The ongoing financial instability in Greece illustrates the kind of quicksand you can step into if you’re contemplating any kind of European investment. Despite eurozone finance ministers’ attempts at putting Greece on a sustainable track, creditors have had to accept large losses. Private sector bondholders have taken a more than 70 percent hit on their holdings in Greece, and while the country has so far averted a catastrophic default, the future is all but certain.
The Greek debt crisis is the latest in the so-called PIIGS nations (Portugal, Italy, Ireland, Greece and Spain) that have been among those hit hardest by the global recession. Pundits have suggested Greece should simply be cast adrift from the eurozone and that any new bailout funds should instead go to Portugal, which has continued to struggle with debt despite its own bailout last year from the European Union and the International Monetary Fund.
European stocks offer opportunities, risks
Only nine European countries — Denmark, Finland, Germany, Luxembourg, Netherlands, Norway, Sweden, Switzerland and the U.K. — currently hold perfect debt ratings from all three major rating agencies after Standard & Poor’s downgraded France and Austria in January.
So, with so much financial shakiness in Europe, should U.S. investors look for opportunities over there? Experts say yes — but tread carefully.
“In theory, no one would eagerly jump into companies or countries with high levels of debt,” says Tom Lydon, president of Global Trends Investments. “However, much of Europe’s market has already priced in their financial problems. With the situation stabilizing, this could become a good opportunity for risk-tolerant investors.”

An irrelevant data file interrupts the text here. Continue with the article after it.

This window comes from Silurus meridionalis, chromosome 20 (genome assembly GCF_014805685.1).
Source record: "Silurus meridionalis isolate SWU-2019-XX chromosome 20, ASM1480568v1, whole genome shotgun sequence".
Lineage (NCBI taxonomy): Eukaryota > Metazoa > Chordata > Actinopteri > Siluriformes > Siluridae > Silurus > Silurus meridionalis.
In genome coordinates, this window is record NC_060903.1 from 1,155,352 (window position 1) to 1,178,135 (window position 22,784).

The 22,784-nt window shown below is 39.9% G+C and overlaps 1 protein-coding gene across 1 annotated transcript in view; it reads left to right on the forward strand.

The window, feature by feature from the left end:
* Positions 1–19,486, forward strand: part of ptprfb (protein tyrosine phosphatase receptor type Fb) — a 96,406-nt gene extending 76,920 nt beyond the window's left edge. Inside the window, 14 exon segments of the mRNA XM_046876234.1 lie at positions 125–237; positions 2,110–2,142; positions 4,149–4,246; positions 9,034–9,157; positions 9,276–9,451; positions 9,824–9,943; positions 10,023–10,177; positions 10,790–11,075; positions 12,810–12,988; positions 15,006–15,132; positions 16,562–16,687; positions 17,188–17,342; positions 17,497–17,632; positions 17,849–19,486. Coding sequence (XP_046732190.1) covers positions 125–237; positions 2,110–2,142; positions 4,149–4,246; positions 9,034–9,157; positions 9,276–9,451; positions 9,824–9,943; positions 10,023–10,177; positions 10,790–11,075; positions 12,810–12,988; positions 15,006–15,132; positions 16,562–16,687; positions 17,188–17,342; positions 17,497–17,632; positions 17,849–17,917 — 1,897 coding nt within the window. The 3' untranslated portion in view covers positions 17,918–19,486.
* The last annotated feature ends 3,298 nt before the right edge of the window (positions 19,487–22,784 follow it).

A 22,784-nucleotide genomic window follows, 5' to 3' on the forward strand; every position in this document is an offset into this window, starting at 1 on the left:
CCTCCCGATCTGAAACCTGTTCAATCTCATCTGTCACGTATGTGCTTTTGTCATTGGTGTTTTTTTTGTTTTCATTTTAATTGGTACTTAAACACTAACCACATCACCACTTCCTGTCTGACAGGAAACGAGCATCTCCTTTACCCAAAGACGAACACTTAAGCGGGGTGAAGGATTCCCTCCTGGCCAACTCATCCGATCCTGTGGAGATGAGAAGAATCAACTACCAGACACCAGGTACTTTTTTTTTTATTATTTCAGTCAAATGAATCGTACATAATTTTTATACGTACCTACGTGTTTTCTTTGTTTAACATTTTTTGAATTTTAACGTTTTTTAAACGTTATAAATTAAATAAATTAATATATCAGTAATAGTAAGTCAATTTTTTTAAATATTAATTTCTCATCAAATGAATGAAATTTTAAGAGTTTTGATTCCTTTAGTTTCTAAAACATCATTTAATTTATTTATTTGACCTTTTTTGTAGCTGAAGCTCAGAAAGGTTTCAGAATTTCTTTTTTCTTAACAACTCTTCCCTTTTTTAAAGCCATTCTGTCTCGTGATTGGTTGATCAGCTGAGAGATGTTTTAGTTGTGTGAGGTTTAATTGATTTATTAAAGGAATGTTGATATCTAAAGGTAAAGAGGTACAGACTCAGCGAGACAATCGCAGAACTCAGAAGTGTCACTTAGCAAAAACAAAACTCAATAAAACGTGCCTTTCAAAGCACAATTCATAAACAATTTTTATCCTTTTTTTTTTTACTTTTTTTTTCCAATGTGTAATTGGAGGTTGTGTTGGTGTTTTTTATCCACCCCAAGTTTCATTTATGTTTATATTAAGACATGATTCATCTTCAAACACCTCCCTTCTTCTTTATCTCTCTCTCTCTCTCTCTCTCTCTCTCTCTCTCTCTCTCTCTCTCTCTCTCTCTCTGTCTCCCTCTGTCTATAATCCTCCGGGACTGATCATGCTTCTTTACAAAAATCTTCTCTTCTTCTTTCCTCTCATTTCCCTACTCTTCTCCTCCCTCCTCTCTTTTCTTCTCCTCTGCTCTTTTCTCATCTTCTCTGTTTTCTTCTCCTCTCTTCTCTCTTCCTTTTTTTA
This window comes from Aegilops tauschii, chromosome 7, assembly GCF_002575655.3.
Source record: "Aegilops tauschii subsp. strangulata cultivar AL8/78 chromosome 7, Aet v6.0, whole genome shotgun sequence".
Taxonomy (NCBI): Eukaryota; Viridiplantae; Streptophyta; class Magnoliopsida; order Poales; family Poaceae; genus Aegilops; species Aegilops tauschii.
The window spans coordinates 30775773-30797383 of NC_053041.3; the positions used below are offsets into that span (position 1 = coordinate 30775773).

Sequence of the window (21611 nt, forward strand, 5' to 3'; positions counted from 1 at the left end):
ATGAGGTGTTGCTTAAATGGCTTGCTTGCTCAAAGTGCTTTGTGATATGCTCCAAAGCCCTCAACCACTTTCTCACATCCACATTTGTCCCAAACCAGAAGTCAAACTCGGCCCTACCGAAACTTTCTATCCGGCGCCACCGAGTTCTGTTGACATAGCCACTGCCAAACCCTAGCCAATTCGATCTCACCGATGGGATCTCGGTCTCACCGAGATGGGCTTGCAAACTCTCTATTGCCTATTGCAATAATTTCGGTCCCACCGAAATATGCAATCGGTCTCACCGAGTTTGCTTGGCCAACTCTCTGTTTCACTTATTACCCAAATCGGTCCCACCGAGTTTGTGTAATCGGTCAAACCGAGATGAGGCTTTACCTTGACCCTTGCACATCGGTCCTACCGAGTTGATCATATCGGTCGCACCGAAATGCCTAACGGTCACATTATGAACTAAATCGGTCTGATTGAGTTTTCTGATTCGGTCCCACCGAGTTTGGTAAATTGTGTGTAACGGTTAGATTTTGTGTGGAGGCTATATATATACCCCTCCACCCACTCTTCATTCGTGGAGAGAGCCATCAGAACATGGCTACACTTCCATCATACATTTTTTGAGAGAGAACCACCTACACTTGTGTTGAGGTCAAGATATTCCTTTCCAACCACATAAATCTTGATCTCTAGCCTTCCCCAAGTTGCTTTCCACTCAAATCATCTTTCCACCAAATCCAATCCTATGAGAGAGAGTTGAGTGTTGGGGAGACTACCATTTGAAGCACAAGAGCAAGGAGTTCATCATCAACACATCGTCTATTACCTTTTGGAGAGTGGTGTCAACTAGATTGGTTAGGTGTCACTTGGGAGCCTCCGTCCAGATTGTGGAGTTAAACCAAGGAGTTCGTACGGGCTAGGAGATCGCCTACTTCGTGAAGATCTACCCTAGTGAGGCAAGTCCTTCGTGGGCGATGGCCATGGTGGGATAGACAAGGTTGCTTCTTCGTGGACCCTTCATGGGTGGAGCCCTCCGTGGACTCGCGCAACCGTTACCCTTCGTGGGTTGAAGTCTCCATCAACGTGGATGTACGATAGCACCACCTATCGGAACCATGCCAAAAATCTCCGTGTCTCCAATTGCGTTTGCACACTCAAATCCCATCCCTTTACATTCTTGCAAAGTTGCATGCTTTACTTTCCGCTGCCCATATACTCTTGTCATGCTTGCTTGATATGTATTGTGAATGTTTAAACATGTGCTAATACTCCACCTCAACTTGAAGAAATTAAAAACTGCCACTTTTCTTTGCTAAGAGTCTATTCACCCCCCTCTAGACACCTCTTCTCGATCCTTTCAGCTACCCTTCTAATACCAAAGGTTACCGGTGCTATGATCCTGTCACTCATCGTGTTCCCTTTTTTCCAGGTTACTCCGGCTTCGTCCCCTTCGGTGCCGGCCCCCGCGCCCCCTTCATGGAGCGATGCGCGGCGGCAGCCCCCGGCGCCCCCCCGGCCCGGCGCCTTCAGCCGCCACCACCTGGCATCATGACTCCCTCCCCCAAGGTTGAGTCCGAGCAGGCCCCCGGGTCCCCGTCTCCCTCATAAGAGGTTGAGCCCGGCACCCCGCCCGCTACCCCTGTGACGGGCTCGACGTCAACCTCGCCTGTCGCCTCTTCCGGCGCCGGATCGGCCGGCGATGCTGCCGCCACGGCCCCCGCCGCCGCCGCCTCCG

Overall earnings growth in European countries has been pretty good, and investing in individual stocks in such consistently strong sectors as technology and manufacturing may be the wisest choice, Lydon says.
How about European mutual and other funds?
Investors considering mutual funds in Europe should exercise restraint, says Roger Nusbaum, portfolio manager and chief investment officer at Your Source Financial. “With actively managed funds, there is no way to know what they own right now due to the reporting lag — and obviously no way to know what they will own in the future.”
Nusbaum also is bearish on European country exchange-traded funds, which are essentially index funds that trade like stocks. Dipping a toe into a European country — or even the region — via an ETF at the moment is something of a fool’s errand, he says. “The economies and banking systems are a mess. The European Central Bank is taking desperate action to try to fix it, but these actions carry a risk of future negative consequences.
“Most country funds are very heavy in financials, which I believe is by far the least attractive sector — thus making the country funds unattractive,” he adds.
Looking past the PIIGS
Staying away from the weaker economies would seem to be a smart strategy for investors. The nine nations with spotless credit ratings mentioned earlier have navigated these troubled waters with aplomb and are attractive “from the top down for people interested in country funds,” Nusbaum says.
As for currency concerns, while the U.S. dollar is on weak fundamental ground, the euro appears to be even worse off. The more exposure to the euro — either through a currency ETF or through equity or bond exposure — the more risk to a portfolio should the euro go down.
Lydon of Global Trends Investments suggests investors keep an eye on interest rate moves by the European Central Bank and Bank of England. Action to bring down rates generally hurts a currency, though lower rates also will improve the outlook on equities, he notes.